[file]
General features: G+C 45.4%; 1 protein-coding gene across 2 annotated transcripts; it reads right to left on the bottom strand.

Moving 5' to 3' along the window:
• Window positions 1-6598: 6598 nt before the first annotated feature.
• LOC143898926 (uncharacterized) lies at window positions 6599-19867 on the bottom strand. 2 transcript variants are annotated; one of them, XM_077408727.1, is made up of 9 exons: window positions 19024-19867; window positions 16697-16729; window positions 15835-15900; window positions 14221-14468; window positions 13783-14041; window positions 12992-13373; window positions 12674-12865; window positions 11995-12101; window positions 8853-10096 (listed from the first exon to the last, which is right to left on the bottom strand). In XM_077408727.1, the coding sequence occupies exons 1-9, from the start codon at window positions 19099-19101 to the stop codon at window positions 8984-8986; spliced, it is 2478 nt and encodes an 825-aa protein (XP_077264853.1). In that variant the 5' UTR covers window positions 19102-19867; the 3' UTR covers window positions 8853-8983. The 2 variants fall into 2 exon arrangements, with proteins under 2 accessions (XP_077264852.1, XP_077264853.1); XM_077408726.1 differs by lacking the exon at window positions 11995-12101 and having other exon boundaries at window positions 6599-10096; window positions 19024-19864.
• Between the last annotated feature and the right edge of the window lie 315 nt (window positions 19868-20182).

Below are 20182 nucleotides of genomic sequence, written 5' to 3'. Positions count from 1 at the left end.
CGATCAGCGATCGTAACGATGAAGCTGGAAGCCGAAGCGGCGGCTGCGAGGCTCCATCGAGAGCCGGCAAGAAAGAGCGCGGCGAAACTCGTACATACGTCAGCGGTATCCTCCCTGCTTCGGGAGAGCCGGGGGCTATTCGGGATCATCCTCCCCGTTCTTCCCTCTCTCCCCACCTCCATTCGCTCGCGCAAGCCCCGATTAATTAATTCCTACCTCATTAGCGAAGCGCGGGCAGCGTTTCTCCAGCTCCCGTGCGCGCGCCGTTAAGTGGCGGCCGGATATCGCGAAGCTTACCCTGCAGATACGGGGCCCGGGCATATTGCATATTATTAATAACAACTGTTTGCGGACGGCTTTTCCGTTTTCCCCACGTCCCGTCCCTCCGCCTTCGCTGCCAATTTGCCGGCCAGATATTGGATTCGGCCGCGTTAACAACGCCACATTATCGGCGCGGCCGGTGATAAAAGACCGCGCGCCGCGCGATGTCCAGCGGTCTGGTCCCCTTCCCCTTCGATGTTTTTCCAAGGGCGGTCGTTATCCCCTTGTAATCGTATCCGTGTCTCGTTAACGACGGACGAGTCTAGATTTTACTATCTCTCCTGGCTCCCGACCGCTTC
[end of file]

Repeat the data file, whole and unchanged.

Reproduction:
General features: G+C 45.4%; 1 protein-coding gene across 2 annotated transcripts; it reads right to left on the bottom strand.

Moving 5' to 3' along the window:
• Window positions 1-6598: 6598 nt before the first annotated feature.
• LOC143898926 (uncharacterized) lies at window positions 6599-19867 on the bottom strand. 2 transcript variants are annotated; one of them, XM_077408727.1, is made up of 9 exons: window positions 19024-19867; window positions 16697-16729; window positions 15835-15900; window positions 14221-14468; window positions 13783-14041; window positions 12992-13373; window positions 12674-12865; window positions 11995-12101; window positions 8853-10096 (listed from the first exon to the last, which is right to left on the bottom strand). In XM_077408727.1, the coding sequence occupies exons 1-9, from the start codon at window positions 19099-19101 to the stop codon at window positions 8984-8986; spliced, it is 2478 nt and encodes an 825-aa protein (XP_077264853.1). In that variant the 5' UTR covers window positions 19102-19867; the 3' UTR covers window positions 8853-8983. The 2 variants fall into 2 exon arrangements, with proteins under 2 accessions (XP_077264852.1, XP_077264853.1); XM_077408726.1 differs by lacking the exon at window positions 11995-12101 and having other exon boundaries at window positions 6599-10096; window positions 19024-19864.
• Between the last annotated feature and the right edge of the window lie 315 nt (window positions 19868-20182).

Below are 20182 nucleotides of genomic sequence, written 5' to 3'. Positions count from 1 at the left end.
CGATCAGCGATCGTAACGATGAAGCTGGAAGCCGAAGCGGCGGCTGCGAGGCTCCATCGAGAGCCGGCAAGAAAGAGCGCGGCGAAACTCGTACATACGTCAGCGGTATCCTCCCTGCTTCGGGAGAGCCGGGGGCTATTCGGGATCATCCTCCCCGTTCTTCCCTCTCTCCCCACCTCCATTCGCTCGCGCAAGCCCCGATTAATTAATTCCTACCTCATTAGCGAAGCGCGGGCAGCGTTTCTCCAGCTCCCGTGCGCGCGCCGTTAAGTGGCGGCCGGATATCGCGAAGCTTACCCTGCAGATACGGGGCCCGGGCATATTGCATATTATTAATAACAACTGTTTGCGGACGGCTTTTCCGTTTTCCCCACGTCCCGTCCCTCCGCCTTCGCTGCCAATTTGCCGGCCAGATATTGGATTCGGCCGCGTTAACAACGCCACATTATCGGCGCGGCCGGTGATAAAAGACCGCGCGCCGCGCGATGTCCAGCGGTCTGGTCCCCTTCCCCTTCGATGTTTTTCCAAGGGCGGTCGTTATCCCCTTGTAATCGTATCCGTGTCTCGTTAACGACGGACGAGTCTAGATTTTACTATCTCTCCTGGCTCCCGACCGCTTC